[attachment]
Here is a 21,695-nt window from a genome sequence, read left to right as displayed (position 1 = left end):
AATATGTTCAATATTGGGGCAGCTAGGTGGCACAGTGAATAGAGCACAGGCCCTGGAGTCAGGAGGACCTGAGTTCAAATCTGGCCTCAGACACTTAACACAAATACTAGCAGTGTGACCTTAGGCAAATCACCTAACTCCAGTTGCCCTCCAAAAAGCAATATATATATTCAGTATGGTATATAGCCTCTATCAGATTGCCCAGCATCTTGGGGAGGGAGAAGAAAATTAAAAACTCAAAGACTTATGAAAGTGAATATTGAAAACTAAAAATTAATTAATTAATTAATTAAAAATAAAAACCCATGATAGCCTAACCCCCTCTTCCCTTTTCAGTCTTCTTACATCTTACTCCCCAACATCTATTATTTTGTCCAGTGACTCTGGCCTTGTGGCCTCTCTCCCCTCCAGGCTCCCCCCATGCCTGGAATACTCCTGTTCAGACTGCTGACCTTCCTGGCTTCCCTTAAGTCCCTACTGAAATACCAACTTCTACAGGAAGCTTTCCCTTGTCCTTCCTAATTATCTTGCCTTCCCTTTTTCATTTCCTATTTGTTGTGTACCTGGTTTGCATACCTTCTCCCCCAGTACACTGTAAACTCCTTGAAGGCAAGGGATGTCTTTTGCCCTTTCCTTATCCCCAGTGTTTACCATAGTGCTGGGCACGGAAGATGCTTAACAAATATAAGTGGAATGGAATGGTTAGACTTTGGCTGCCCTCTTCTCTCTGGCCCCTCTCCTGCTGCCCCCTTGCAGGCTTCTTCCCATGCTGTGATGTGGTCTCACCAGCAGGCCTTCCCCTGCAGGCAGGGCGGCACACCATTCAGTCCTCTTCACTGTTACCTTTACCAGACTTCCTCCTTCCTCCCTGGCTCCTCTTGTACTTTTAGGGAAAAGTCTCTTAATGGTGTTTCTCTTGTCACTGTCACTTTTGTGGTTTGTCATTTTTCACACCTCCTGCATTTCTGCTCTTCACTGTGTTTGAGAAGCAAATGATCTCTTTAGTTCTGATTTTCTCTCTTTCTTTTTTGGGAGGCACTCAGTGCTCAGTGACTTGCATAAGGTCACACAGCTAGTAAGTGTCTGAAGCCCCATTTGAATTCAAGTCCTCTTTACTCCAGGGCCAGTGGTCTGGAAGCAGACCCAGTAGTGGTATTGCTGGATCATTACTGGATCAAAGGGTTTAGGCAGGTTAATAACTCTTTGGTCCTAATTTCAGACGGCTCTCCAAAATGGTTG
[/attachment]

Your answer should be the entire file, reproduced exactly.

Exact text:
Here is a 21,695-nt window from a genome sequence, read left to right as displayed (position 1 = left end):
AATATGTTCAATATTGGGGCAGCTAGGTGGCACAGTGAATAGAGCACAGGCCCTGGAGTCAGGAGGACCTGAGTTCAAATCTGGCCTCAGACACTTAACACAAATACTAGCAGTGTGACCTTAGGCAAATCACCTAACTCCAGTTGCCCTCCAAAAAGCAATATATATATTCAGTATGGTATATAGCCTCTATCAGATTGCCCAGCATCTTGGGGAGGGAGAAGAAAATTAAAAACTCAAAGACTTATGAAAGTGAATATTGAAAACTAAAAATTAATTAATTAATTAATTAAAAATAAAAACCCATGATAGCCTAACCCCCTCTTCCCTTTTCAGTCTTCTTACATCTTACTCCCCAACATCTATTATTTTGTCCAGTGACTCTGGCCTTGTGGCCTCTCTCCCCTCCAGGCTCCCCCCATGCCTGGAATACTCCTGTTCAGACTGCTGACCTTCCTGGCTTCCCTTAAGTCCCTACTGAAATACCAACTTCTACAGGAAGCTTTCCCTTGTCCTTCCTAATTATCTTGCCTTCCCTTTTTCATTTCCTATTTGTTGTGTACCTGGTTTGCATACCTTCTCCCCCAGTACACTGTAAACTCCTTGAAGGCAAGGGATGTCTTTTGCCCTTTCCTTATCCCCAGTGTTTACCATAGTGCTGGGCACGGAAGATGCTTAACAAATATAAGTGGAATGGAATGGTTAGACTTTGGCTGCCCTCTTCTCTCTGGCCCCTCTCCTGCTGCCCCCTTGCAGGCTTCTTCCCATGCTGTGATGTGGTCTCACCAGCAGGCCTTCCCCTGCAGGCAGGGCGGCACACCATTCAGTCCTCTTCACTGTTACCTTTACCAGACTTCCTCCTTCCTCCCTGGCTCCTCTTGTACTTTTAGGGAAAAGTCTCTTAATGGTGTTTCTCTTGTCACTGTCACTTTTGTGGTTTGTCATTTTTCACACCTCCTGCATTTCTGCTCTTCACTGTGTTTGAGAAGCAAATGATCTCTTTAGTTCTGATTTTCTCTCTTTCTTTTTTGGGAGGCACTCAGTGCTCAGTGACTTGCATAAGGTCACACAGCTAGTAAGTGTCTGAAGCCCCATTTGAATTCAAGTCCTCTTTACTCCAGGGCCAGTGGTCTGGAAGCAGACCCAGTAGTGGTATTGCTGGATCATTACTGGATCAAAGGGTTTAGGCAGGTTAATAACTCTTTGGTCCTAATTTCAGACGGCTCTCCAAAATGGTTG